Vietnamese people’s proficiency in using English has fallen for the third year in a row to reach the lowest point since 2015, according to the 2019 English Proficiency Index compiled by the global education firm Education First (EF).
Vietnamese’ English skills improved from “very low” to “low” between 2011 and 2014, before maintaining a “moderate” proficiency level between 2015 and 2018, according to the annual EF report.
This year’s report, EF’s biggest league table to date, showed Vietnam drastically dropping to 52nd place out of 100 countries and regions with a score of 51.57, which is considered “low” proficiency.
The annual index places the countries and territories surveyed into five proficiency bands, from “very high” to “very low,” indicating the level of the average person.
A “low” proficiency band indicates the ability to “navigate an English-speaking country as a tourist, engage in small talk with colleagues, and understand simple emails from colleagues,” the report explains.
In 2018, Vietnam ranked 41st out of 88 countries and regions studied in the same report with a score of 53.12, while in 2017 it ranked 34th out of 80 countries and regions with a score of 53.43.
In Asia, Vietnam had the tenth highest score in the 2019 EF report, ranking behind Singapore (5th), the Philippines (20th), Malaysia (26th), Hong Kong (33rd), India (34th), South Korea (37th), Taiwan (38th), China (40th), and Macau (41st).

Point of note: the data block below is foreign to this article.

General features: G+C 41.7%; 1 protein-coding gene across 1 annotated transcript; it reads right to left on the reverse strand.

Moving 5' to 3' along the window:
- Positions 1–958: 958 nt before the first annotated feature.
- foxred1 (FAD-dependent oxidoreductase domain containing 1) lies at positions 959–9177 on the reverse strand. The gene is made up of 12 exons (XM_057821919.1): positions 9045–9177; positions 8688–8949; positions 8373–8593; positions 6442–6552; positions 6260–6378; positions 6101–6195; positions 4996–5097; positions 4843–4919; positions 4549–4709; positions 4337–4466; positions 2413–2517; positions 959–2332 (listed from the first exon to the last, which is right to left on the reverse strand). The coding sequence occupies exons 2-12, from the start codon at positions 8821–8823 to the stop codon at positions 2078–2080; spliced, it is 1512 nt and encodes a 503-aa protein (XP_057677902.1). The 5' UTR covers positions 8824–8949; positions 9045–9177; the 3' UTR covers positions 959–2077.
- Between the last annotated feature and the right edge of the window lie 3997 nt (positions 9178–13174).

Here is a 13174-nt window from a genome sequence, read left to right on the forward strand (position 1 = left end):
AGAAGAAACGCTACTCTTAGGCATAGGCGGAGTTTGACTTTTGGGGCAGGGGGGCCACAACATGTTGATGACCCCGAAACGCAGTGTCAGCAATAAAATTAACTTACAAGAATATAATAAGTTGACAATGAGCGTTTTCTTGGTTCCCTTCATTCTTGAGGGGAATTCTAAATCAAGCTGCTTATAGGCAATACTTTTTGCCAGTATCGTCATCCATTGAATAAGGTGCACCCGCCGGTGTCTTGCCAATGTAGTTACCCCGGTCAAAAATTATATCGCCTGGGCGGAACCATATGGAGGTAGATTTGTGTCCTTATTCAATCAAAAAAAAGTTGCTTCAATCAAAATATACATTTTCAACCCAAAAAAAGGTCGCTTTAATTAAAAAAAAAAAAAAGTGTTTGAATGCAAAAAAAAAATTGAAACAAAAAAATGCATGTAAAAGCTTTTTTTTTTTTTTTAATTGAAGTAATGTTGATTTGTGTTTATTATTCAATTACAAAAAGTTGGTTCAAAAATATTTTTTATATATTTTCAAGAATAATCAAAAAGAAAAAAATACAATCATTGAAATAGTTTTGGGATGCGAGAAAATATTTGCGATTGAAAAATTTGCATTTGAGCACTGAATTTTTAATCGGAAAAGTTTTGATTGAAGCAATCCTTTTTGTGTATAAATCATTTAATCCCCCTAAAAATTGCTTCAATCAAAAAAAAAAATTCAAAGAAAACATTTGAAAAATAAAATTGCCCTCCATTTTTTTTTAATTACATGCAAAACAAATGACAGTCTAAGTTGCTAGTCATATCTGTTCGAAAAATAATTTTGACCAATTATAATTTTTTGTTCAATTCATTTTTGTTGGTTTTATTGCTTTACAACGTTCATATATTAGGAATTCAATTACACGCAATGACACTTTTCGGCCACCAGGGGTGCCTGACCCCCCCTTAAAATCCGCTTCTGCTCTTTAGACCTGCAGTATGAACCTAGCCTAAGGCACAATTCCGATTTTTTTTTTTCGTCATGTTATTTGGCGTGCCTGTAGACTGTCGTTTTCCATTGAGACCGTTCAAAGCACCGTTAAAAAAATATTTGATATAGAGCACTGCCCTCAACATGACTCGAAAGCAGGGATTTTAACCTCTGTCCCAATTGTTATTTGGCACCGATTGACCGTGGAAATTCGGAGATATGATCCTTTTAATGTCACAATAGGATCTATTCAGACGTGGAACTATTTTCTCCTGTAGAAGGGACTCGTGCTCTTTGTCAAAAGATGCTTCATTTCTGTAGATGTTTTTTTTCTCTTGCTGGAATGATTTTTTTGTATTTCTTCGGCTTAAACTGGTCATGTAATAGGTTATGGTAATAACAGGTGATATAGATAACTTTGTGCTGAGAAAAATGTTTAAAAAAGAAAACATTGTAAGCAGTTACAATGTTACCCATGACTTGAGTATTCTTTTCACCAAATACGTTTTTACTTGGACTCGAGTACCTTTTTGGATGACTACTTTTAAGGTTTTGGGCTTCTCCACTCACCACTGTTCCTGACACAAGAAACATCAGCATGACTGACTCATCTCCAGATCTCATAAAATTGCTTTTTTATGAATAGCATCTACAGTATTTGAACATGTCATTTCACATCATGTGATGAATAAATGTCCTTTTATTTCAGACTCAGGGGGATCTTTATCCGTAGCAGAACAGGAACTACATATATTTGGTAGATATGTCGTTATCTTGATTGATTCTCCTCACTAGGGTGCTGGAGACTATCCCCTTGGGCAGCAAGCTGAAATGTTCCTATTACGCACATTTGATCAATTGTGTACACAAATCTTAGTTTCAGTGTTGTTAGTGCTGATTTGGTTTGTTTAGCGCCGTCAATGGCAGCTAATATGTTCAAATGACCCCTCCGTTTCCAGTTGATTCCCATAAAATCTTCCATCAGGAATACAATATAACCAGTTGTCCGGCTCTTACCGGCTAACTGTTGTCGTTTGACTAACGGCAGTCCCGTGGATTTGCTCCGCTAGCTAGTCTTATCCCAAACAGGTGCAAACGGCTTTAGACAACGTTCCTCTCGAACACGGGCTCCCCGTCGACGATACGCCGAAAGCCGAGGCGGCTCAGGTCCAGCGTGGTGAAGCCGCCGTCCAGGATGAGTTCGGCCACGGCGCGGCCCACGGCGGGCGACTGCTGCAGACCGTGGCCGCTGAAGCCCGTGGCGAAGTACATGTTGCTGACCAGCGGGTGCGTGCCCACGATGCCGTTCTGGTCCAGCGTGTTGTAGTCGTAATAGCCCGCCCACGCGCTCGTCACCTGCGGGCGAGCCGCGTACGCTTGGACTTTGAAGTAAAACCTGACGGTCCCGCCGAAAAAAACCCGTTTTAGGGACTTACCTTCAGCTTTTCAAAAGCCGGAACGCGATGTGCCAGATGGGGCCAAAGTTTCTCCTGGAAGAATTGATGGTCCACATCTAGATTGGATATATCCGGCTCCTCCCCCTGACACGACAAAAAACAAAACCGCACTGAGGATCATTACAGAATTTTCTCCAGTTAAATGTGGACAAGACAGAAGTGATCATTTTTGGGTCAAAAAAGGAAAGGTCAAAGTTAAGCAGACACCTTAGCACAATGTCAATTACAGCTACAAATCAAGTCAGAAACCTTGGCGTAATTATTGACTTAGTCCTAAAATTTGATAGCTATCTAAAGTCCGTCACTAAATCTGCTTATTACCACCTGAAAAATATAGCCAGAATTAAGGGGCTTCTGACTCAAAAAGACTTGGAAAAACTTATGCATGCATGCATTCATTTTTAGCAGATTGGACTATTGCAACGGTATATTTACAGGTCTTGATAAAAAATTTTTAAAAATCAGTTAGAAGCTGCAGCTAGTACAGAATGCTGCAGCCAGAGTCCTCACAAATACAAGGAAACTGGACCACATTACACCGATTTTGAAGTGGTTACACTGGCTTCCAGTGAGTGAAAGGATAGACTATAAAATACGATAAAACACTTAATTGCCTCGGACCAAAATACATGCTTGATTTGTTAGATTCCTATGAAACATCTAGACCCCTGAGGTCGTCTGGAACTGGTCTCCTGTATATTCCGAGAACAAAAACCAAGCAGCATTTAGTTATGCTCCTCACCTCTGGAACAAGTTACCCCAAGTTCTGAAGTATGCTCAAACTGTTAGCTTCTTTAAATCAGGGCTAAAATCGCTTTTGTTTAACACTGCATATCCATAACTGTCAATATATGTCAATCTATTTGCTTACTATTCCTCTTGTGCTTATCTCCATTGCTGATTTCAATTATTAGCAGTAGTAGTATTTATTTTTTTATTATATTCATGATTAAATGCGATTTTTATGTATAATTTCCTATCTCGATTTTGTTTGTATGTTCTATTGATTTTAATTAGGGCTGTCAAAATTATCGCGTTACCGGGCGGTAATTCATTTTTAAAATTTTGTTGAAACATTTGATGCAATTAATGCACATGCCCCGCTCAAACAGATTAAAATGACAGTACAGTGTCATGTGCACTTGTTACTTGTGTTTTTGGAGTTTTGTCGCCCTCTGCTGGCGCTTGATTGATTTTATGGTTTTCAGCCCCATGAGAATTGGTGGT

In Southeast Asia, Vietnam, Singapore, the Philippines, Indonesia, Malaysia and Thailand all recorded a downward trend in their scores, while Cambodia and Myanmar saw improvement.
Wealthy Northern European countries including the Netherlands, Sweden, Norway, and Denmark came in the top four.
The 2019 EF English Proficiency Index is based on test data from more than 2,300,000 test takers around the world who took the EF Standard English Test or one of the firm’s English placement tests in 2018.
The tests included the IELTS, TOEFL, and TOEIC, as well as Cambridge Exams such as the KET, PET, FCE, CAE, CPE, and others.
According to EF, the results tell nothing about the other macro-skills and are biased toward respondents interested in English study and younger adults, who constituted the test-taking population.
The group surveyed was not necessarily a fair representation of the overall population, the firm admits.